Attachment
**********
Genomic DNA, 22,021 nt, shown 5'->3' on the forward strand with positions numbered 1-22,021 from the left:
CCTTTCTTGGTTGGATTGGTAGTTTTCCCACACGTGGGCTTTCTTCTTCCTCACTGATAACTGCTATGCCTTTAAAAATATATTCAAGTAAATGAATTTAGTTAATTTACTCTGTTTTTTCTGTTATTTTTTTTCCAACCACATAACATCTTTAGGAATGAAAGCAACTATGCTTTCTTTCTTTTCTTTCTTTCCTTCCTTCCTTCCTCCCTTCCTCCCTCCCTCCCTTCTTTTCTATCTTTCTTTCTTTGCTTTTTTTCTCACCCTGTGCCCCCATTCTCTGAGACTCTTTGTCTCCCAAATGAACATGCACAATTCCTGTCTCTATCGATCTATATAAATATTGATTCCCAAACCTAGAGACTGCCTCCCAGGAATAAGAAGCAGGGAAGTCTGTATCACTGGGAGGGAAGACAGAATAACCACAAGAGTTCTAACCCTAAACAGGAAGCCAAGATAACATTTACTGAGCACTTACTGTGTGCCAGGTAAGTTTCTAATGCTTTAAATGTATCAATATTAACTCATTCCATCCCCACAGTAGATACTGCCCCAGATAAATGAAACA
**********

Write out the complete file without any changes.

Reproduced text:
Genomic DNA, 22,021 nt, shown 5'->3' on the forward strand with positions numbered 1-22,021 from the left:
CCTTTCTTGGTTGGATTGGTAGTTTTCCCACACGTGGGCTTTCTTCTTCCTCACTGATAACTGCTATGCCTTTAAAAATATATTCAAGTAAATGAATTTAGTTAATTTACTCTGTTTTTTCTGTTATTTTTTTTCCAACCACATAACATCTTTAGGAATGAAAGCAACTATGCTTTCTTTCTTTTCTTTCTTTCCTTCCTTCCTTCCTCCCTTCCTCCCTCCCTCCCTTCTTTTCTATCTTTCTTTCTTTGCTTTTTTTCTCACCCTGTGCCCCCATTCTCTGAGACTCTTTGTCTCCCAAATGAACATGCACAATTCCTGTCTCTATCGATCTATATAAATATTGATTCCCAAACCTAGAGACTGCCTCCCAGGAATAAGAAGCAGGGAAGTCTGTATCACTGGGAGGGAAGACAGAATAACCACAAGAGTTCTAACCCTAAACAGGAAGCCAAGATAACATTTACTGAGCACTTACTGTGTGCCAGGTAAGTTTCTAATGCTTTAAATGTATCAATATTAACTCATTCCATCCCCACAGTAGATACTGCCCCAGATAAATGAAACA